At these levels, sexuality education will focus on learning about growth, development, the human body, friendships, and family relationships. Students will describe changes in growth and identify body parts and developmental needs. Students will discuss family relationships and affirm and show respect for diverse family structures. Gender stereotypes and norms will be questioned and discussed, and students will take action to support the well-being of others and learn friendship skills. Students will learn about basic human rights in relation to relationships and identity. Students will learn to express feelings and how they contribute to positive and inclusive environments. It is recommended that discussions about identity, personal health, body parts, and families are woven into learning throughout the year and that appropriate and diverse resources are used to engage students in discussions.
Middle and Upper Primary (Years 4 – 6)
At these levels, students will learn about pubertal change and body growth and development. This may include human reproduction. They will learn how to support themselves and others during change and develop a positive body image. They will describe how social messages and stereotypes about relationships, sexuality, and gender affect well-being, and will actively affirm the rights of themselves and others. They will reflect on friendships and plan strategies for positive and supportive relationships. They will identify risks and issues in online and social media environments and question messages related to gender, sexuality, and diversity. They will identify how to access health care. It is recommended that specific time is dedicated to learning about sexuality.
Intermediate (Years 7 – 8)
At these levels, students will learn how to support themselves and others during pubertal change and develop a positive body image. Intimate relationships and sexual attraction will be discussed and respect and communication skills highlighted. Processes of conception and child birth will be included and students will identify health care resources in the community. Students will critically explore how gender and sexuality messages affect well-being and plan strategies to support inclusion, diversity, and respect in friendships and relationships (including in online environments). Students will analyse how sexuality is represented in social media and mass media, and critique dominant messages. Students will develop assertiveness skills and recognise instances of bullying and discrimination and question and discuss gender norms.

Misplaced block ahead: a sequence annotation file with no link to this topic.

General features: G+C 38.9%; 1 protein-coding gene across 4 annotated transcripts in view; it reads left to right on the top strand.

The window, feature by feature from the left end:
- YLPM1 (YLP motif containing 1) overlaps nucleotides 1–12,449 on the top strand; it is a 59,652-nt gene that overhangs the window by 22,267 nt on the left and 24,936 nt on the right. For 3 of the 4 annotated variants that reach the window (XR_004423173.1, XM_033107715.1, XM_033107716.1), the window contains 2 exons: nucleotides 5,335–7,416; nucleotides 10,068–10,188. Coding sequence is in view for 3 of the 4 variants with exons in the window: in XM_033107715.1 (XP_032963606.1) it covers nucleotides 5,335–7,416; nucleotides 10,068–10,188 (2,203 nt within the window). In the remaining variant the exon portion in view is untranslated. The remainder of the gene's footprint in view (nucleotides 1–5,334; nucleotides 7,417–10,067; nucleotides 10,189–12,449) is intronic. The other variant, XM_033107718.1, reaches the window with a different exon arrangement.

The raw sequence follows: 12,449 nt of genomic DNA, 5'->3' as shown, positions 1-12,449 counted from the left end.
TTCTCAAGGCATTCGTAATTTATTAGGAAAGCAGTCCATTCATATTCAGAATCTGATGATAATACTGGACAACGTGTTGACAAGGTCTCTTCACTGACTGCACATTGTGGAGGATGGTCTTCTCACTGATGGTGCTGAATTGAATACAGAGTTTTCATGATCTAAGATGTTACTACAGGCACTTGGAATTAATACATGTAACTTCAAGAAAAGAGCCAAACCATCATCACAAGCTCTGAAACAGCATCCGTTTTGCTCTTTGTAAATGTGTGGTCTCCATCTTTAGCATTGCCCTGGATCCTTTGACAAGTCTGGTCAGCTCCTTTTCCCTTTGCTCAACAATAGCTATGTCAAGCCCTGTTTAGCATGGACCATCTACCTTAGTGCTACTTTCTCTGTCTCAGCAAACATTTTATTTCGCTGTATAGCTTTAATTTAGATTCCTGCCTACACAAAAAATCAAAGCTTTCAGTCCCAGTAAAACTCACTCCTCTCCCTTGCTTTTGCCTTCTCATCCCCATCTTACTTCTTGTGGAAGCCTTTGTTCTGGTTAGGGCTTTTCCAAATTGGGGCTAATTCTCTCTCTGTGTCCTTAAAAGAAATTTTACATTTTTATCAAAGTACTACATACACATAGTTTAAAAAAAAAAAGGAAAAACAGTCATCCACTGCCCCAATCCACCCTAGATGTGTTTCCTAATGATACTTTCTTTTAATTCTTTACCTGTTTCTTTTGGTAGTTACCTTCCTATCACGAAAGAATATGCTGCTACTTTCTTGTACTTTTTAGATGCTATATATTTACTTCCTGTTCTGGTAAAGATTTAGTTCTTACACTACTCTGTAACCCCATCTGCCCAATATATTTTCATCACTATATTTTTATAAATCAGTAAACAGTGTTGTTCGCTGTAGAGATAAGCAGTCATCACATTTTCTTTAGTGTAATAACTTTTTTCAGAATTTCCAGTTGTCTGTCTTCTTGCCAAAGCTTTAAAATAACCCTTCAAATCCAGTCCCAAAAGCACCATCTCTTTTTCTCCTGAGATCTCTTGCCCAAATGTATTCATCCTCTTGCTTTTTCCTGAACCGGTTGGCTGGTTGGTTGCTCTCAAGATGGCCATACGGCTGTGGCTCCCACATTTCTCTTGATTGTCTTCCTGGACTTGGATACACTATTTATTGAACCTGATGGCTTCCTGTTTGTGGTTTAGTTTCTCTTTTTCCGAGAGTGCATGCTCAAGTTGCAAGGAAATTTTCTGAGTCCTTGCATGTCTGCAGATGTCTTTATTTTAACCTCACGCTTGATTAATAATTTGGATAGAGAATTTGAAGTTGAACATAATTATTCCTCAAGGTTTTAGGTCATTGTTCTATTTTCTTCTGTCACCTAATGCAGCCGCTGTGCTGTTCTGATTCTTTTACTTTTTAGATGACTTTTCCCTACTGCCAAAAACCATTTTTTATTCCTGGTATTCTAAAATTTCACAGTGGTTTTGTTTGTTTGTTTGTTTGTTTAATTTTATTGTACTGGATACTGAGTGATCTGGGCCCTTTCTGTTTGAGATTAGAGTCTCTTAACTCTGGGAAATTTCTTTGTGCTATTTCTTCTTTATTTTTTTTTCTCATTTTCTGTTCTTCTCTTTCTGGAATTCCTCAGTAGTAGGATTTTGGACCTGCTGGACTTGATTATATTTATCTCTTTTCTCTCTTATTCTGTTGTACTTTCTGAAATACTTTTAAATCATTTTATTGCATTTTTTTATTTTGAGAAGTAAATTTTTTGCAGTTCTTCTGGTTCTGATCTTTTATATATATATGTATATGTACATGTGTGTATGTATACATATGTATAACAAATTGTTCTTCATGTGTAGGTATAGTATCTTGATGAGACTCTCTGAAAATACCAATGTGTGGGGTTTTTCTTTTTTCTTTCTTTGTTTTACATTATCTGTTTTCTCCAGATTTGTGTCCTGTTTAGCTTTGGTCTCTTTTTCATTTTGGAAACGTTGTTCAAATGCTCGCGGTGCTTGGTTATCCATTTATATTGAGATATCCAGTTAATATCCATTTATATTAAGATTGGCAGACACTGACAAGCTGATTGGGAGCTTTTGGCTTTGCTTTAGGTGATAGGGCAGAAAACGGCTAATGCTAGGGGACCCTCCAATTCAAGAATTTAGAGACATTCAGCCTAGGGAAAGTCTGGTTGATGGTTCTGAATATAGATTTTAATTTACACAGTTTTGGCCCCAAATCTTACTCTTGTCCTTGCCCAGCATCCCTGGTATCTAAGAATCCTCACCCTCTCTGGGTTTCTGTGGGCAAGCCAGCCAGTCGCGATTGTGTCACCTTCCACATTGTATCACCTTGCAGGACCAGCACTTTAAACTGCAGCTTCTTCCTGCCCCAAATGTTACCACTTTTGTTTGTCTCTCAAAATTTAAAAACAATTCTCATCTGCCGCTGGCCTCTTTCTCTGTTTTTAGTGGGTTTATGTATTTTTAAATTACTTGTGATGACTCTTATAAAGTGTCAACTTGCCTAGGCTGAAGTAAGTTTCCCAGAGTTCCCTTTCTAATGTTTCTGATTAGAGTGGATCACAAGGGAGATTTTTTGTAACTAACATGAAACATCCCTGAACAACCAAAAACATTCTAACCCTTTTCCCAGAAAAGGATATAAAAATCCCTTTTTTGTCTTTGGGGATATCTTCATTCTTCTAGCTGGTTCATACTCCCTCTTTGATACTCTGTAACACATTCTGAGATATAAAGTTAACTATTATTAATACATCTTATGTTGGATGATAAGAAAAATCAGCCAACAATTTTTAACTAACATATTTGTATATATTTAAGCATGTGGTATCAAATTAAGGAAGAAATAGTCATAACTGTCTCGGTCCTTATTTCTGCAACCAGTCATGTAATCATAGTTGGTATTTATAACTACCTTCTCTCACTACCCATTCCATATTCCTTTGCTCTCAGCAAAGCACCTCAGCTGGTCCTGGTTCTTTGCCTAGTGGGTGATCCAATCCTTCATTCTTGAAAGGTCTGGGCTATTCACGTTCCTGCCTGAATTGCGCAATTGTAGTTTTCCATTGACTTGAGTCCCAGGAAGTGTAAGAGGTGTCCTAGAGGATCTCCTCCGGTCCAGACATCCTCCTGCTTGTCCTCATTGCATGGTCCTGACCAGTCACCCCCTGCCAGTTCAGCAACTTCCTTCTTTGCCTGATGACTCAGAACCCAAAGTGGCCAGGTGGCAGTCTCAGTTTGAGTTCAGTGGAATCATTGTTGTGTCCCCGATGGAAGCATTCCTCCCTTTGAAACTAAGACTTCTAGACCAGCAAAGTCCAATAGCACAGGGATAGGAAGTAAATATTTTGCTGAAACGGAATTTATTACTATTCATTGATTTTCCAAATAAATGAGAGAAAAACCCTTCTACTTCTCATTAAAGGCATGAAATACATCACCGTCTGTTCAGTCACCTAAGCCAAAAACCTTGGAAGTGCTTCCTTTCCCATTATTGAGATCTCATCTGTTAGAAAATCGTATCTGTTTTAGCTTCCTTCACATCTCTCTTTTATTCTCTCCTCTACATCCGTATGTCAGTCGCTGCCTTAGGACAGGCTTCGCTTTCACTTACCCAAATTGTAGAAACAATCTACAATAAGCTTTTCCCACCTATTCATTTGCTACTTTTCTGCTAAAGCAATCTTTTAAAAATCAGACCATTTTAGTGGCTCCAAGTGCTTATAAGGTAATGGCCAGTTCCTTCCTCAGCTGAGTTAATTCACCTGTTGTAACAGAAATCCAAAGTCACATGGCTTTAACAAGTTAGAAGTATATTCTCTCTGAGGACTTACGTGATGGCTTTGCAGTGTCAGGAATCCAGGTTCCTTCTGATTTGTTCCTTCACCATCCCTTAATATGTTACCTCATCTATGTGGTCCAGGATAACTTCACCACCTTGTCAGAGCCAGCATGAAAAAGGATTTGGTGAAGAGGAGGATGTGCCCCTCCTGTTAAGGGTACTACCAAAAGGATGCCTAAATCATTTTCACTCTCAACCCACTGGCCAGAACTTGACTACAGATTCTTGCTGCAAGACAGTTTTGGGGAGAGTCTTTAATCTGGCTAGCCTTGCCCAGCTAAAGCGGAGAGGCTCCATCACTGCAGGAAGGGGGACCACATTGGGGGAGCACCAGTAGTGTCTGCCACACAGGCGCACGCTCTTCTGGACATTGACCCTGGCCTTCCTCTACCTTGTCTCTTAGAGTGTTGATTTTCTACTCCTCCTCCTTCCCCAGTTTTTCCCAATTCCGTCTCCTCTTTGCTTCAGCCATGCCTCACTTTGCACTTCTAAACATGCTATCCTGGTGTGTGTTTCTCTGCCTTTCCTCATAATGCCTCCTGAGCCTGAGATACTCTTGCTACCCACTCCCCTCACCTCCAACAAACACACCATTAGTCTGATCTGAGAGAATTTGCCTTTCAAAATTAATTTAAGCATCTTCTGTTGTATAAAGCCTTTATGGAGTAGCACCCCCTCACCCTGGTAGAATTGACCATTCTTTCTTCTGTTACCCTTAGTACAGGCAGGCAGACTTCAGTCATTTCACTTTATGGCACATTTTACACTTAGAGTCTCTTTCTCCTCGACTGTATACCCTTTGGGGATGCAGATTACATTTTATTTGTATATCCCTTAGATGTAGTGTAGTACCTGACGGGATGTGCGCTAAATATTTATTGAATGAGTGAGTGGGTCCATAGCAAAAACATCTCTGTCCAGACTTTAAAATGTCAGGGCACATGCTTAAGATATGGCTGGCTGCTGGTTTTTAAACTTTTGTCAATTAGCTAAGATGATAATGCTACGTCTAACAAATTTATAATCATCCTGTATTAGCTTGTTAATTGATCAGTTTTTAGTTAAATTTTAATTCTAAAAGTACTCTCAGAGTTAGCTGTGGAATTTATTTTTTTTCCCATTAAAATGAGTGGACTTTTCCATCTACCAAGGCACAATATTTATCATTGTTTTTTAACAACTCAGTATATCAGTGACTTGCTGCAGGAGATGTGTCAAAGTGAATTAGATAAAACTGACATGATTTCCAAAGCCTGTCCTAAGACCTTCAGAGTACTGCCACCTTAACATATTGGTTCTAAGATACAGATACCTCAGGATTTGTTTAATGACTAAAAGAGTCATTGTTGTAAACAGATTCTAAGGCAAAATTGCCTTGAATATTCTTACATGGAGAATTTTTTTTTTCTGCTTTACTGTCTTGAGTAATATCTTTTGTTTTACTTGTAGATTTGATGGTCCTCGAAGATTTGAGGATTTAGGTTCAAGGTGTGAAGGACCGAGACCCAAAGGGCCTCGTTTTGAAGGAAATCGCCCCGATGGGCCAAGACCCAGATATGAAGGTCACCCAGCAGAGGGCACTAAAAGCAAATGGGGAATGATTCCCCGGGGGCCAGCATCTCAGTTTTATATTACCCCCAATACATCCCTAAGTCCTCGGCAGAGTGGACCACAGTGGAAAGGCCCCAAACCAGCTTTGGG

The Education Review Office has identified that schools with effective programmes spend at least 12–15 hours per year on sexuality education (ERO, 2007b).
The right to withdraw
When the Board of Trustees has adopted the statement on the delivery of the health curriculum, the school does not need to seek parents’/caregivers’ permission for students to participate in the programme. (We did the Health Consultation process earlier this year.) According to the Education Act (1989; updated in 2001, section 25AA), parents/caregivers may write to the principal requesting to have their child excluded from any particular element of sexuality education in a health education programme. The principal is required to ensure that the student is excluded from the relevant tuition and that the student is supervised during that time.
Answering students’ questions
Teachers are legally entitled to respond to any questions that students ask in formal sexuality education programmes or at any other time. Some questions may be difficult to answer and teachers may wish to delay their answers and seek advice and support from other health education teachers (or via professional development contacts). One possibility is to set up a process such as a question box (where students can post anonymous questions and teachers can answer them at their leisure, with time for giving thought to the appropriate answers). Discussion about respectful questions is important and teachers are entitled to refuse to answer personal questions.
Coming Up This Term….
Monday 5 August - Healthy Relationships unit starts in all classrooms.
Tuesday 6 August - Riversdale School and Community Pool AGM, 7:00pm in the staffroom.
Wednesday 7 August - Working Bee at the School - 3:00pm.
Thursday 8 August - School Speeches for Years 5, 6, 7 and 8 children.
Thursday 15 August - Sports Activator working with all children.
Monday 19 July - Waimea Speech Competition hosted at Balfour.
Monday 19 July - Board of Trustees meeting 7.30pm at school.
Thursday 22 August - Community Assembly 1.30pm in the school hall.
Wednesday 28 August - Polyfest for our Kapa Haka children in Invercargill.
Rotary Dictionaries for our Year 3 children
Today at assembly all year 3 children were presented with their very own beautiful dictionary. These are sponsored by the Rotary Club of Gore, and are a very generous educational gift to all year 3 children in the Eastern Southland community. We thank the Gore Rotary Club for this kindness.
Year 7 Vision Screening, Thursday 8 August
If you do not want your child to be screened, please contact the school and let them know.
Note: Students who are already under the care of an optometrist or eye specialist will not require screening.
AGM for Riversdale School and Community Baths Tuesday 6th August 7pm School Staffroom Apologies to Rachael 027 4544742
Wanted - House to rent in Riversdale. Please phone 027 8612395.